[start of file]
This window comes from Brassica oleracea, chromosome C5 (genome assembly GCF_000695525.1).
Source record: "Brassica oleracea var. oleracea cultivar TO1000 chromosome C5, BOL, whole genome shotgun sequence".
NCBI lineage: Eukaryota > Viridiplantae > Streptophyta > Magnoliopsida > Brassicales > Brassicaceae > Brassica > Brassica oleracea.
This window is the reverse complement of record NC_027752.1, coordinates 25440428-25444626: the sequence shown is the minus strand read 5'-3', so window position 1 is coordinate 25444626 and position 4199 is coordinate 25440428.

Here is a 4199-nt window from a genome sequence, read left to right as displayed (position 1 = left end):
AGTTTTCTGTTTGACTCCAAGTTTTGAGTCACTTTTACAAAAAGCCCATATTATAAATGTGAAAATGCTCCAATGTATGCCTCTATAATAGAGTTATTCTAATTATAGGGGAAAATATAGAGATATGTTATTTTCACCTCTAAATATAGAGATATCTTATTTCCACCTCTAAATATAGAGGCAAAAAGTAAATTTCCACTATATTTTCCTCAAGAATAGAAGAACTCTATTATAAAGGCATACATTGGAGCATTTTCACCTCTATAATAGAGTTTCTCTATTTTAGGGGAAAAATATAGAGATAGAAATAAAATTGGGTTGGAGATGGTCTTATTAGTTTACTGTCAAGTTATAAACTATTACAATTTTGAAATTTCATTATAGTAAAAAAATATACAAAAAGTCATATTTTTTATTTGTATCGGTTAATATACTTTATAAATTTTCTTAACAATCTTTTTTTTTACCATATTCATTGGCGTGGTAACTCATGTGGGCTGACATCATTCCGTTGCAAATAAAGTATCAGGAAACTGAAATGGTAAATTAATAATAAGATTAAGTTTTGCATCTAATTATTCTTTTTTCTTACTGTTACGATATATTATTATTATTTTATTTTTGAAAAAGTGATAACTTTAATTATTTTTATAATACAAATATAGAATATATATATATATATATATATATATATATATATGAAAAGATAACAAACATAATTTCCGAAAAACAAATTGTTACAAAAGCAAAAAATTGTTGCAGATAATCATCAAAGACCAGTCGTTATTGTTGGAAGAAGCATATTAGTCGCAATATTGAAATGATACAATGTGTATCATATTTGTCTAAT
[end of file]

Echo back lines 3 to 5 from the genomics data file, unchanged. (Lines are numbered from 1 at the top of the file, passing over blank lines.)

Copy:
NCBI lineage: Eukaryota > Viridiplantae > Streptophyta > Magnoliopsida > Brassicales > Brassicaceae > Brassica > Brassica oleracea.
This window is the reverse complement of record NC_027752.1, coordinates 25440428-25444626: the sequence shown is the minus strand read 5'-3', so window position 1 is coordinate 25444626 and position 4199 is coordinate 25440428.

Here is a 4199-nt window from a genome sequence, read left to right as displayed (position 1 = left end):